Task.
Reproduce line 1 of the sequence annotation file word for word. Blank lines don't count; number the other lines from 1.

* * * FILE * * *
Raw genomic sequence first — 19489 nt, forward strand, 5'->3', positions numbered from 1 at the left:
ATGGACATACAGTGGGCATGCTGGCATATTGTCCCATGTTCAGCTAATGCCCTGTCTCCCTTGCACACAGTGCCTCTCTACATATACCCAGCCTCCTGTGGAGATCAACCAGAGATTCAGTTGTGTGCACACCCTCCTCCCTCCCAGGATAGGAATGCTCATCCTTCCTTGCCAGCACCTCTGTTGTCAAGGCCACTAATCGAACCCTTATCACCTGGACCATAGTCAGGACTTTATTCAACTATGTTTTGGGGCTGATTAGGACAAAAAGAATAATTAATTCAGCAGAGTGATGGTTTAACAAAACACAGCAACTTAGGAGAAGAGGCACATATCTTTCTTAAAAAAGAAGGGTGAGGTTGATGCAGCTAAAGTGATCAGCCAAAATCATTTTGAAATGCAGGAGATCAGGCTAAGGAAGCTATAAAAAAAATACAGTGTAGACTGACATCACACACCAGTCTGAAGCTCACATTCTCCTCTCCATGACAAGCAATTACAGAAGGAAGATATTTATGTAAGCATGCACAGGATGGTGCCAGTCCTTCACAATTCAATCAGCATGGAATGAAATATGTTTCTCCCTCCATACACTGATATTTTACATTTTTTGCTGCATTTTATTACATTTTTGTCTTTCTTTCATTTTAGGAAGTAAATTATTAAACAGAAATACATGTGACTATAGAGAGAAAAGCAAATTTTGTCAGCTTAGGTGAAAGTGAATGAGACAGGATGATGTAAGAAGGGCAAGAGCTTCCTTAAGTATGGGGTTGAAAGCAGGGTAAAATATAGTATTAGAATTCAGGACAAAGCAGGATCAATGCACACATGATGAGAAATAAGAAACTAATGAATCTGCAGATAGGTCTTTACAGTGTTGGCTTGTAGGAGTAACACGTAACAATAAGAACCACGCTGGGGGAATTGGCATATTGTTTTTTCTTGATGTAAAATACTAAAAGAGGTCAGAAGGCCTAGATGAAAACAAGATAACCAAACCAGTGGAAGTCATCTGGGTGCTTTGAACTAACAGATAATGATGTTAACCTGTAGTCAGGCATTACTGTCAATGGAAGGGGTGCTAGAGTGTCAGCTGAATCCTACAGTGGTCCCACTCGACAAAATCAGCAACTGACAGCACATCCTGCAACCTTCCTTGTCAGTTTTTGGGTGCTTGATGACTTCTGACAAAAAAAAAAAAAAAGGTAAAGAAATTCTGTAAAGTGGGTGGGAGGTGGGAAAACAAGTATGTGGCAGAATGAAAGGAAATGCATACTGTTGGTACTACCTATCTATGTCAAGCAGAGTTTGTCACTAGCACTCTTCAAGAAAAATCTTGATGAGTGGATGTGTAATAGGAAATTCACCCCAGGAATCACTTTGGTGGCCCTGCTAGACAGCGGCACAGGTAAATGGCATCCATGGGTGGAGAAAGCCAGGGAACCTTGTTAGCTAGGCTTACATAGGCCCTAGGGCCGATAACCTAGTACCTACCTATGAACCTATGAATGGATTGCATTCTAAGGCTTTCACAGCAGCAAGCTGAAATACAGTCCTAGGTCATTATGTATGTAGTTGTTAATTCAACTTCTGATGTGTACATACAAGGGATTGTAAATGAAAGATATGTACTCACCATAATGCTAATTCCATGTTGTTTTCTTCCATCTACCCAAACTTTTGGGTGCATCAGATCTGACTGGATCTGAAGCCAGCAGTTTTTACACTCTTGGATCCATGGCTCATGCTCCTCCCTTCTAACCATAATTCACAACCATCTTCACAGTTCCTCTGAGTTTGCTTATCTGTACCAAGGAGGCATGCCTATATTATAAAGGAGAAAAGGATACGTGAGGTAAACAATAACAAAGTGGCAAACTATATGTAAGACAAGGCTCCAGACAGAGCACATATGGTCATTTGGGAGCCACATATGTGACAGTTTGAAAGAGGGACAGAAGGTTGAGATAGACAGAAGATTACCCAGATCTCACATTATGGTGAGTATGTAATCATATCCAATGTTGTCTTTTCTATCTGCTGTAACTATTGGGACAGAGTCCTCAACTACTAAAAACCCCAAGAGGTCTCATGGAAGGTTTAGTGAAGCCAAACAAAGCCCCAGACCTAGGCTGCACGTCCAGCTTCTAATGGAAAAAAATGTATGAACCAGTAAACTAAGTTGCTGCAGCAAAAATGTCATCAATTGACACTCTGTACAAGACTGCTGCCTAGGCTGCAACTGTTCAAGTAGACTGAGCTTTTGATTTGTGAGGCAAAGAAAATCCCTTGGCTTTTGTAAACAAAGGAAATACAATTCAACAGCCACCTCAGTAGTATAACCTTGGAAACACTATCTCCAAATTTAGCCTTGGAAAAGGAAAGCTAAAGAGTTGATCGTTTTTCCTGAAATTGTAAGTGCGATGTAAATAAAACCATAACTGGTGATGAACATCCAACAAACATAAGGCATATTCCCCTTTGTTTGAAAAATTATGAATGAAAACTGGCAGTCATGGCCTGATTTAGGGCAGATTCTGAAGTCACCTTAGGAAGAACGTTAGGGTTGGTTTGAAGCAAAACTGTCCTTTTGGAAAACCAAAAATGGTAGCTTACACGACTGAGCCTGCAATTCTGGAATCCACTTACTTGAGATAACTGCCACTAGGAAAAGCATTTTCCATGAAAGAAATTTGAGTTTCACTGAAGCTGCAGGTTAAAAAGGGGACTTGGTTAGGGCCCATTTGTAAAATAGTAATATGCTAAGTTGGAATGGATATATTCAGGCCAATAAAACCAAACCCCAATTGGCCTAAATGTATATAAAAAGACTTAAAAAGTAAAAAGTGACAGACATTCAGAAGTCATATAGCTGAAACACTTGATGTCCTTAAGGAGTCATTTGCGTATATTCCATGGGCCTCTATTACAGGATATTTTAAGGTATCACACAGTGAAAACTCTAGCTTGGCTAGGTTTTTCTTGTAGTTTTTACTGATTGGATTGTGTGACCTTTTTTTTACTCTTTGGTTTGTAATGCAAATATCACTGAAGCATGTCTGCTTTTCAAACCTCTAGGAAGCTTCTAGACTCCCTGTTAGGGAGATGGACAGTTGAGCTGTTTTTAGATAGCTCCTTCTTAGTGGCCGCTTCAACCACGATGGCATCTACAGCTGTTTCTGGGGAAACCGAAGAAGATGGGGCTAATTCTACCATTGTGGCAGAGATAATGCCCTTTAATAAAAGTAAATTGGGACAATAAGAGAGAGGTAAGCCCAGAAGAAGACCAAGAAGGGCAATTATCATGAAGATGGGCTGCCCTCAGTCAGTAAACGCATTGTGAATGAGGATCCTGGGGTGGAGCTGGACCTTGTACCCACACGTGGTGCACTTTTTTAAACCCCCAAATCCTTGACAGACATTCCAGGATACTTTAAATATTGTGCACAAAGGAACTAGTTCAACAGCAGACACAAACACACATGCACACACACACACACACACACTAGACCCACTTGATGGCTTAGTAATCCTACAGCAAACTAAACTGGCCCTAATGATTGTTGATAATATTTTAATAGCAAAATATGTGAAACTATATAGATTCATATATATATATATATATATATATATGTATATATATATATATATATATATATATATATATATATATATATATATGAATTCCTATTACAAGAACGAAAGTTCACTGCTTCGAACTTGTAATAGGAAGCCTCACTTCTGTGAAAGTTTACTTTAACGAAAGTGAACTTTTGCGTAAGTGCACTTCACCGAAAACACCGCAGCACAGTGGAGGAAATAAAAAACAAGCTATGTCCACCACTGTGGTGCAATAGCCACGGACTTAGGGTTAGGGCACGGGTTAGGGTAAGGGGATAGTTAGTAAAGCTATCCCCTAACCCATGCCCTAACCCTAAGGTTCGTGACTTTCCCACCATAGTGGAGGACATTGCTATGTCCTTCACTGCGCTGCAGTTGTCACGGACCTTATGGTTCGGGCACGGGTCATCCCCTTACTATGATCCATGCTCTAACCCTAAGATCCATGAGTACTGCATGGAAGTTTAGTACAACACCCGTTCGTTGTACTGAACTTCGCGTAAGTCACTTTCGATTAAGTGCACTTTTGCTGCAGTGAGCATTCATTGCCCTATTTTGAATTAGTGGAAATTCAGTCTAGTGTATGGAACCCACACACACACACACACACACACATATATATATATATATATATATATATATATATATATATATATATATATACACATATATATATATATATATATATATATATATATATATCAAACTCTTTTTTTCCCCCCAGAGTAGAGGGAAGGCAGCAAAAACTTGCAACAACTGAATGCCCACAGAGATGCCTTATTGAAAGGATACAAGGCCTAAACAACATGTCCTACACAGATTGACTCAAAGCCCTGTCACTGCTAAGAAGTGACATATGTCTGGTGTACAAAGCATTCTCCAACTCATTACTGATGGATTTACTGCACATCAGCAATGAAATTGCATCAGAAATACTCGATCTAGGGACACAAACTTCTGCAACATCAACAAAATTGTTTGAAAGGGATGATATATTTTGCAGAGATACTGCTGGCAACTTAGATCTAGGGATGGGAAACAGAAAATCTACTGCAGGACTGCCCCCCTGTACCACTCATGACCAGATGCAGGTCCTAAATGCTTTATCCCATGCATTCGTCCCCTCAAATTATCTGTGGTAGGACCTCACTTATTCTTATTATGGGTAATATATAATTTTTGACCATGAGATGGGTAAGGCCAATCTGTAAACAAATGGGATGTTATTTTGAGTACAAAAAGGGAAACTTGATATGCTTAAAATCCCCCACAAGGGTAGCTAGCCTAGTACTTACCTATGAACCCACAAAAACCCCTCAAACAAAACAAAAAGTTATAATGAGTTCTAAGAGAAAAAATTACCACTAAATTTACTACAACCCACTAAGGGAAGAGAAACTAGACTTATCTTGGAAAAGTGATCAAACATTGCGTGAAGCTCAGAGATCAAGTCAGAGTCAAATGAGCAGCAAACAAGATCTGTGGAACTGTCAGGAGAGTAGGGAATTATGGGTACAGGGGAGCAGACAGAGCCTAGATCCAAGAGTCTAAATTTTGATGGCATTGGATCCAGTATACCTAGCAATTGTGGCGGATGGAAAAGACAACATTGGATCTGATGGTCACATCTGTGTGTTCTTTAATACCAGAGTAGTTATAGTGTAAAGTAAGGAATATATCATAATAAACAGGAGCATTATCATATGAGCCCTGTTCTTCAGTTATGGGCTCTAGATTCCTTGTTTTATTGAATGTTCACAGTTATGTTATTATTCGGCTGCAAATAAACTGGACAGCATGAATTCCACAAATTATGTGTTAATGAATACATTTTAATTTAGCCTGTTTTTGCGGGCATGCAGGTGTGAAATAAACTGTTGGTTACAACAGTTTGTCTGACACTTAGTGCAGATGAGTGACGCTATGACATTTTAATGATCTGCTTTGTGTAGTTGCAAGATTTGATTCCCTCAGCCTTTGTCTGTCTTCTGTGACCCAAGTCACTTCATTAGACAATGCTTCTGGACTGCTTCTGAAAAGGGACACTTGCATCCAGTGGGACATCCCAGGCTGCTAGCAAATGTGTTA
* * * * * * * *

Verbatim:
Raw genomic sequence first — 19489 nt, forward strand, 5'->3', positions numbered from 1 at the left: